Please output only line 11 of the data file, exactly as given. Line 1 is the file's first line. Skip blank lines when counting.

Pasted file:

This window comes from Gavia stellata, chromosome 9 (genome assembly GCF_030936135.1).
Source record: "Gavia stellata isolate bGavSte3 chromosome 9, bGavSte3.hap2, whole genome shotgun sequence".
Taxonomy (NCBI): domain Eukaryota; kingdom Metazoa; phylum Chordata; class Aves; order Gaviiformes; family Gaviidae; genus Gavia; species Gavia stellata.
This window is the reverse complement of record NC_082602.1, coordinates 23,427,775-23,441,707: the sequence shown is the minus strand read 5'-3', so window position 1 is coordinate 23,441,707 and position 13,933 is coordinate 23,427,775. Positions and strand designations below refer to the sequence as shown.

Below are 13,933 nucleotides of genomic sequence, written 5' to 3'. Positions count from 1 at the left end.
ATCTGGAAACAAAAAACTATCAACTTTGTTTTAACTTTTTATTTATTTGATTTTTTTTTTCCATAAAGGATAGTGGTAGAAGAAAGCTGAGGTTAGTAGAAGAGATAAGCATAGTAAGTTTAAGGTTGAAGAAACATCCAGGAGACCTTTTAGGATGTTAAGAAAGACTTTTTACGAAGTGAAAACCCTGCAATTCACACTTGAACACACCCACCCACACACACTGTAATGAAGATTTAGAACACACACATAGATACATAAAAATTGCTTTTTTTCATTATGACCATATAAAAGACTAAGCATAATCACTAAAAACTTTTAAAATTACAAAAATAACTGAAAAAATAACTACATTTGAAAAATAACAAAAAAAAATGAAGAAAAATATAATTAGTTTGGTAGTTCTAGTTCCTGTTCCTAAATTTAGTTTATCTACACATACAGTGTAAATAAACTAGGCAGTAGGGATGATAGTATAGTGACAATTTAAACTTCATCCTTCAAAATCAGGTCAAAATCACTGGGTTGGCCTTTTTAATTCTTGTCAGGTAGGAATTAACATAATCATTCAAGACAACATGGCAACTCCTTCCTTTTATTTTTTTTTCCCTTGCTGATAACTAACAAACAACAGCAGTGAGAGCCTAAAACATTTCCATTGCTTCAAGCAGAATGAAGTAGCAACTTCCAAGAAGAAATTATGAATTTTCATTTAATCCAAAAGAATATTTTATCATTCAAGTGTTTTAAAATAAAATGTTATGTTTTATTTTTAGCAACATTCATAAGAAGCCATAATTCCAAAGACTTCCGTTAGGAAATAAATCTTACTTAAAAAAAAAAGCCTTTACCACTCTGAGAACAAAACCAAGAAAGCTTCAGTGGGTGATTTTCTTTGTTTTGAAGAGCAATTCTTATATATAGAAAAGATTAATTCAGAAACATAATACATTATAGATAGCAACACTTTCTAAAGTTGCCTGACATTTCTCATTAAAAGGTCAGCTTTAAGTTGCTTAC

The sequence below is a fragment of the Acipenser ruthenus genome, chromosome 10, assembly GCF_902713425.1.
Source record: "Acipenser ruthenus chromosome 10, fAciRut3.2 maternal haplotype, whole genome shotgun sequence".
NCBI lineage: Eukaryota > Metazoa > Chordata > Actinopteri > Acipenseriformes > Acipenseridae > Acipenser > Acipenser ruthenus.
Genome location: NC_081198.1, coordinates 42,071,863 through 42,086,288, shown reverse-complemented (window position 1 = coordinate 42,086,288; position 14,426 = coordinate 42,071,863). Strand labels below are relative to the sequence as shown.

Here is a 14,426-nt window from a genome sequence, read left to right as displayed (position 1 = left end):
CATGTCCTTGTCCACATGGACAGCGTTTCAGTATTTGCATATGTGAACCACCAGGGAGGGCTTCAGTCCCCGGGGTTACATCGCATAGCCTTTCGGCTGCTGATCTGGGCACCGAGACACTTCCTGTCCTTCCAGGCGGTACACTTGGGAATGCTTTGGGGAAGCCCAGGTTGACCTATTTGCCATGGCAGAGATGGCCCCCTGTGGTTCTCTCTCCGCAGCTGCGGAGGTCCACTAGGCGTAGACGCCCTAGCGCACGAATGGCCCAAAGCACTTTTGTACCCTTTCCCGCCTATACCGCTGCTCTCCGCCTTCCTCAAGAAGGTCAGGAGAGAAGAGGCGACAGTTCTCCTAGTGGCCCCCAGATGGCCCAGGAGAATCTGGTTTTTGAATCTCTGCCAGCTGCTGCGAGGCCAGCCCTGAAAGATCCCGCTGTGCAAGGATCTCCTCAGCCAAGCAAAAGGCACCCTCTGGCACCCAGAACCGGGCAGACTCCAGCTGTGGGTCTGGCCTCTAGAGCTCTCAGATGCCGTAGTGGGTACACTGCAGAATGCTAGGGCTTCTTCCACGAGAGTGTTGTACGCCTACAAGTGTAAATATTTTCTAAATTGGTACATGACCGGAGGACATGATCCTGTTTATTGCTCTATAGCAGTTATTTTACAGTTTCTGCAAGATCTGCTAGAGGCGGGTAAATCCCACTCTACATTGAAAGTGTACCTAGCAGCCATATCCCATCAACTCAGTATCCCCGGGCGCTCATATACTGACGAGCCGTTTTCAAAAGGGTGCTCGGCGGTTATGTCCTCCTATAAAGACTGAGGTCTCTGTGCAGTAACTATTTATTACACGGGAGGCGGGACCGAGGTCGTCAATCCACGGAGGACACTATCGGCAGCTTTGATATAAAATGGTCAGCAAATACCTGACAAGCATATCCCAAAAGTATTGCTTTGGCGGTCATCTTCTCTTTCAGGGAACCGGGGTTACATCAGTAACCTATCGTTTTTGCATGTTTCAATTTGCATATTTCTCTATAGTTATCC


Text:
Here is a 14,426-nt window from a genome sequence, read left to right as displayed (position 1 = left end):